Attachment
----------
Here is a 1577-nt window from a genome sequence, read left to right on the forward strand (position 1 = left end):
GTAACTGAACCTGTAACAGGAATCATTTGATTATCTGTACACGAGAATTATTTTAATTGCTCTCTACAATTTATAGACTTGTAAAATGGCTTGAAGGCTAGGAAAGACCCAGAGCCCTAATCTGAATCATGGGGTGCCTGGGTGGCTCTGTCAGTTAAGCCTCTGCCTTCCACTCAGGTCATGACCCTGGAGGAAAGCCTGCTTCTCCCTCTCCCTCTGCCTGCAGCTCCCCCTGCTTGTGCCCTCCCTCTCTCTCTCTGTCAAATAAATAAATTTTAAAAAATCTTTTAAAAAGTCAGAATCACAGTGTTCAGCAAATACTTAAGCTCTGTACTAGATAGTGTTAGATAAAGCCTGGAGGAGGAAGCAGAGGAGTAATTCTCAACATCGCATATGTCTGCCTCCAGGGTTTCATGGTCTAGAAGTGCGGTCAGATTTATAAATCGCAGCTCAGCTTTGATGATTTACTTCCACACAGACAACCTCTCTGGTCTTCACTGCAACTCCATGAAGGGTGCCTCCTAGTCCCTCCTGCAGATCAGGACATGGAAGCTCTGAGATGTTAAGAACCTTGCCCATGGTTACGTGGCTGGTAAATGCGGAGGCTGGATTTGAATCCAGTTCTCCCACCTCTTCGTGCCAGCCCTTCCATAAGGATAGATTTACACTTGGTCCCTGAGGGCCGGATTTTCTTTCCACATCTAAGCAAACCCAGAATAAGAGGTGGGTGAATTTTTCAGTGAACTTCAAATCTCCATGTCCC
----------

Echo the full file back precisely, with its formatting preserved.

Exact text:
Here is a 1577-nt window from a genome sequence, read left to right on the forward strand (position 1 = left end):
GTAACTGAACCTGTAACAGGAATCATTTGATTATCTGTACACGAGAATTATTTTAATTGCTCTCTACAATTTATAGACTTGTAAAATGGCTTGAAGGCTAGGAAAGACCCAGAGCCCTAATCTGAATCATGGGGTGCCTGGGTGGCTCTGTCAGTTAAGCCTCTGCCTTCCACTCAGGTCATGACCCTGGAGGAAAGCCTGCTTCTCCCTCTCCCTCTGCCTGCAGCTCCCCCTGCTTGTGCCCTCCCTCTCTCTCTCTGTCAAATAAATAAATTTTAAAAAATCTTTTAAAAAGTCAGAATCACAGTGTTCAGCAAATACTTAAGCTCTGTACTAGATAGTGTTAGATAAAGCCTGGAGGAGGAAGCAGAGGAGTAATTCTCAACATCGCATATGTCTGCCTCCAGGGTTTCATGGTCTAGAAGTGCGGTCAGATTTATAAATCGCAGCTCAGCTTTGATGATTTACTTCCACACAGACAACCTCTCTGGTCTTCACTGCAACTCCATGAAGGGTGCCTCCTAGTCCCTCCTGCAGATCAGGACATGGAAGCTCTGAGATGTTAAGAACCTTGCCCATGGTTACGTGGCTGGTAAATGCGGAGGCTGGATTTGAATCCAGTTCTCCCACCTCTTCGTGCCAGCCCTTCCATAAGGATAGATTTACACTTGGTCCCTGAGGGCCGGATTTTCTTTCCACATCTAAGCAAACCCAGAATAAGAGGTGGGTGAATTTTTCAGTGAACTTCAAATCTCCATGTCCC